The US, CANADA, JAPAN and others saw no need for new institutional arrangements for adaptation. SWITZERLAND opposed singling out loss and damage in the new agreement.
Informal consultations coordinated by Peru will be held.
SBSTA: Methodologies for Reporting on Finance by Annex I Parties: In a morning contact group co-facilitated by Seyni Nafo (Mali) and Roger Dungan (New Zealand), delegates discussed the need to clarify “who is doing work on reporting methods and based on what timeline.” They addressed, inter alia: the need for comparability; linkages to transparency; difficulties “translating” UNFCCC language for the finance sector; and the definition, range and scope of climate finance. CHINA and BRAZIL underscored the importance of fulfilling the mandate from COP 17 to develop methodologies for reporting financial information with a view to recommending a decision to COP 20.
Methodological Guidance on REDD+: An afternoon contact group, chaired by Stephen Cornelius (UK) and Robert Bamfo (Ghana), focused on consideration of the need for further guidance on safeguards. Many, including Ghana, for the AFRICAN GROUP, GUYANA, Panama, for the CfRN, INDIA, FIJI, INDONESIA, BRAZIL and CHINA, stressed that additional guidance on safeguards is premature. The EU, with the US and NORWAY, proposed that the Co-Chairs work on specific decision language for consideration by the group.
On methodological guidance for non-market-based approaches, BOLIVIA presented a revised proposal on a joint mitigation and adaptation approach for sustainable management of forests (FCCC/SBSTA/2014/CRP.1).
SBI/SBSTA: The 2013-2015 Review: In the morning, a joint contact group, co-chaired by Leon Charles (Grenada) and Gertraude Wollansky (Austria), discussed: additional inputs to the SED, including the need for balanced consideration of IPCC and non-IPCC information; how to conclude the SED, including when to close it, the format and content of its outcome, and who will synthesize it; conclusion of the Review, and how to integrate the SED and Review outcomes into the ADP outcomes; and final reporting of the SBSTA and SBI to COP 21.
Implementation of Response Measures: In the morning, a joint contact group, co-chaired by SBI Chair Amena Yauvoli (Fiji) and SBSTA Chair Emmanuel Dumisani Dlamini (Swaziland), considered text forwarded by SBI and SBSTA 40 (FCCC/SB/2014/L.2) and a technical paper (FCCC/TP/2014/12) identifying areas of convergence. Delegates discussed expected outcomes of the session, in particular a decision on the way forward, including continuation of the forum on response measures. The G-77/CHINA reiterated their support for creation of a mechanism on response measures.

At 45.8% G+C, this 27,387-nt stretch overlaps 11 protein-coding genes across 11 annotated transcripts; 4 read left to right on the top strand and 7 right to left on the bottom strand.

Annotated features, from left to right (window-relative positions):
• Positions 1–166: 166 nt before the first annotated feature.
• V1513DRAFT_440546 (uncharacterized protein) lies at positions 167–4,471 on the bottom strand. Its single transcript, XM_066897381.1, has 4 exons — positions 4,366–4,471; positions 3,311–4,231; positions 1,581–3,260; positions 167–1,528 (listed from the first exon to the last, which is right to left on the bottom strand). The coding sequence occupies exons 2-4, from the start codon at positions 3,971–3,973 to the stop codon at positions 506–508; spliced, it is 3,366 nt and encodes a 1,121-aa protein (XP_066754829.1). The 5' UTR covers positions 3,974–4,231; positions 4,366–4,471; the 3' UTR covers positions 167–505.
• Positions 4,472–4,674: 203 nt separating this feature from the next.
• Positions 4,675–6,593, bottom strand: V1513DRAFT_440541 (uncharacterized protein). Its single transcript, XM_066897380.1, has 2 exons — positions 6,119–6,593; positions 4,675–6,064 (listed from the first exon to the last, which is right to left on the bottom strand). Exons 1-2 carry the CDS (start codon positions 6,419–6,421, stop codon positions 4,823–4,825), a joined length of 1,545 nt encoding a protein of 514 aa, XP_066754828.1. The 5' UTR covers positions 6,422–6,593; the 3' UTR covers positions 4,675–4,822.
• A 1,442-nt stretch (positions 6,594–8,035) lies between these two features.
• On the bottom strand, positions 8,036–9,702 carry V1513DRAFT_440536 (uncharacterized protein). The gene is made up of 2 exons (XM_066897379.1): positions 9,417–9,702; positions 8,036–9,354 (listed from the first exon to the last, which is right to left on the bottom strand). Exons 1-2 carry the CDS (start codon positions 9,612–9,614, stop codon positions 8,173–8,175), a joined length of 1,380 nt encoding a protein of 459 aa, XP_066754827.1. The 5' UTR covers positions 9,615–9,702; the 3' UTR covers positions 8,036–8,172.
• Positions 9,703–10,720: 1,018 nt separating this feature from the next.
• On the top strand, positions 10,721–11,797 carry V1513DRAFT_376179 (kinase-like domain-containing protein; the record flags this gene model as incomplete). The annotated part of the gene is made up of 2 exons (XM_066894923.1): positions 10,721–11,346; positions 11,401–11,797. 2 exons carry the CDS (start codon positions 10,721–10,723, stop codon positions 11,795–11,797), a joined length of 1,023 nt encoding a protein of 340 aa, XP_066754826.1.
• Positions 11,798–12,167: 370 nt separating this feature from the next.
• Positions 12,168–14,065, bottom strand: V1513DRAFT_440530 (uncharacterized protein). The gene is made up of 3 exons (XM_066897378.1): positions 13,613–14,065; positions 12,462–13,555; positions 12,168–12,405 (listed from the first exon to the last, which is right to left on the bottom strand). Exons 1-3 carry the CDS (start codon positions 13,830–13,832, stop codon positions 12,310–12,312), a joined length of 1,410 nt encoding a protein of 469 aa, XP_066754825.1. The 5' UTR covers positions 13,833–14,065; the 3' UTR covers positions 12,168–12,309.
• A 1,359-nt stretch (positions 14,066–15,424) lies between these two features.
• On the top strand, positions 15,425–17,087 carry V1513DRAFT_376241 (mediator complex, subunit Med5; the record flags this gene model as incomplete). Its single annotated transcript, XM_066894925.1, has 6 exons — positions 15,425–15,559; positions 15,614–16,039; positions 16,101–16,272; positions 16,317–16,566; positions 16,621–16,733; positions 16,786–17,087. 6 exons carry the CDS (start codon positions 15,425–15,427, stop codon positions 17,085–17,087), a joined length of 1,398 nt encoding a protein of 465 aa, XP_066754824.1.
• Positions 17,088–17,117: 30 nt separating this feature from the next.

Discussions will continue in informal consultations facilitated by Eduardo Calvo Buendía (Ecuador) and Delano Ruben Verwey (Netherlands).
SBI: Arrangements for Intergovernmental Meetings: An afternoon contact group, chaired by SBI Chair Yauvoli, considered documents prepared by the Secretariat on the frequency and organization of future sessions of the COP and CMP, and their subsidiary bodies and high-level segments (FCCC/SBI/2014/11), including implications of biennial sessions, or annual sessions at venues alternating between a host country and the seat of the Secretariat, and on adjusting the timing of the election of the COP and CMP President (FCCC/SBI/2014/12).
In his opening remarks, COP 20/CMP 10 President Manuel Pulgar-Vidal highlighted the SED as a very important component of COP 20, and a forum where science and decision-making are reconciled, given that COP 21 will need to take appropriate action based on the outcome of the 2013-2015 Review. Co-facilitator Andreas Fischlin (Switzerland) indicated that the goal of SED 4 is to “finish complementing and start summarizing” information. IPCC Secretary Renate Christ provided an introductory presentation on the AR5 SYR on behalf of IPCC Chair Rajendra Pachauri.
Presentations were made by IPCC experts on the adequacy of the long-term global goal in terms of: preventing unacceptable consequences for the adaptation of ecosystems and food production, and for economic development in a sustainable manner; risk management within planetary boundaries and progress towards the long-term global goal; and ethical and financial aspects of adaptation and mitigation. The ensuing question and answer session focused on how AR5 contributes to operationalizing Convention Article 2 (objectives).
IN THE CORRIDORS
The second day of COP 20 kicked off with a smooth ADP opening – so much so that the plenary was adjourned half an hour early. Delegates attending informal consultations and contact groups under the Subsidiary Bodies were also repeatedly reminded by the facilitators that efficient time management is a priority at this COP. The Peruvian Presidency’s attention to time management seemed to fit well with the military surroundings of the venue, and the focused and concise mode of work was welcomed by many, even though some were taken aback by the “if you’re not on board when the train starts to roll, you’ll have to catch up” attitude.
As the ADP began negotiations on draft decision text and consideration of elements of the future agreement in parallel contact groups in the afternoon, this shift in gears was welcomed by a large number of parties. Yet, some began to worry that too much time had been wasted earlier in the year, and parties would now be left scrambling to address all issues on the ADP agenda for Lima. However, as one delegate noted, “there is no other option.” “Parties will need to agree on how to make up for the lost time, and one can only hope this won’t come at the expense of the efficient time management that we’ve now had a taste of.”